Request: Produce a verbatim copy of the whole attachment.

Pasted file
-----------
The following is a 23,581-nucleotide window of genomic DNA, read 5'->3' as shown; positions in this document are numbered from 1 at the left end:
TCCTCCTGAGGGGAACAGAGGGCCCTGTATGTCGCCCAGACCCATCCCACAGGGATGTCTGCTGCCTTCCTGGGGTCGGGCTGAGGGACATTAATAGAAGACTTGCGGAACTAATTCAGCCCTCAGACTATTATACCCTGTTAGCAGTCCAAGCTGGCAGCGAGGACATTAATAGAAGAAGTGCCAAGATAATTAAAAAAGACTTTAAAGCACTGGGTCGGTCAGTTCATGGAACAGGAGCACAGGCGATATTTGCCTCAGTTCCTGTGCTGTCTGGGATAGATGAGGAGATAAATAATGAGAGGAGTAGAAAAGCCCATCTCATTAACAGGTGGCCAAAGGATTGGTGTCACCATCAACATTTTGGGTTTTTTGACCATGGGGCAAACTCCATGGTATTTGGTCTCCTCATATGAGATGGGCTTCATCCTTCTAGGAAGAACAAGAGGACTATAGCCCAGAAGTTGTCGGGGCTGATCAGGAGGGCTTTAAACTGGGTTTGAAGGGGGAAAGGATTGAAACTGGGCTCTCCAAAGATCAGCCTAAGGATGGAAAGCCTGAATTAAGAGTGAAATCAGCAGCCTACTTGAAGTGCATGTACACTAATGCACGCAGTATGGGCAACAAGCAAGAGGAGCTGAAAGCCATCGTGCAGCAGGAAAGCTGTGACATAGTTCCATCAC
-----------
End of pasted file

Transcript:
The following is a 23,581-nucleotide window of genomic DNA, read 5'->3' as shown; positions in this document are numbered from 1 at the left end:
TCCTCCTGAGGGGAACAGAGGGCCCTGTATGTCGCCCAGACCCATCCCACAGGGATGTCTGCTGCCTTCCTGGGGTCGGGCTGAGGGACATTAATAGAAGACTTGCGGAACTAATTCAGCCCTCAGACTATTATACCCTGTTAGCAGTCCAAGCTGGCAGCGAGGACATTAATAGAAGAAGTGCCAAGATAATTAAAAAAGACTTTAAAGCACTGGGTCGGTCAGTTCATGGAACAGGAGCACAGGCGATATTTGCCTCAGTTCCTGTGCTGTCTGGGATAGATGAGGAGATAAATAATGAGAGGAGTAGAAAAGCCCATCTCATTAACAGGTGGCCAAAGGATTGGTGTCACCATCAACATTTTGGGTTTTTTGACCATGGGGCAAACTCCATGGTATTTGGTCTCCTCATATGAGATGGGCTTCATCCTTCTAGGAAGAACAAGAGGACTATAGCCCAGAAGTTGTCGGGGCTGATCAGGAGGGCTTTAAACTGGGTTTGAAGGGGGAAAGGATTGAAACTGGGCTCTCCAAAGATCAGCCTAAGGATGGAAAGCCTGAATTAAGAGTGAAATCAGCAGCCTACTTGAAGTGCATGTACACTAATGCACGCAGTATGGGCAACAAGCAAGAGGAGCTGAAAGCCATCGTGCAGCAGGAAAGCTGTGACATAGTTCCATCAC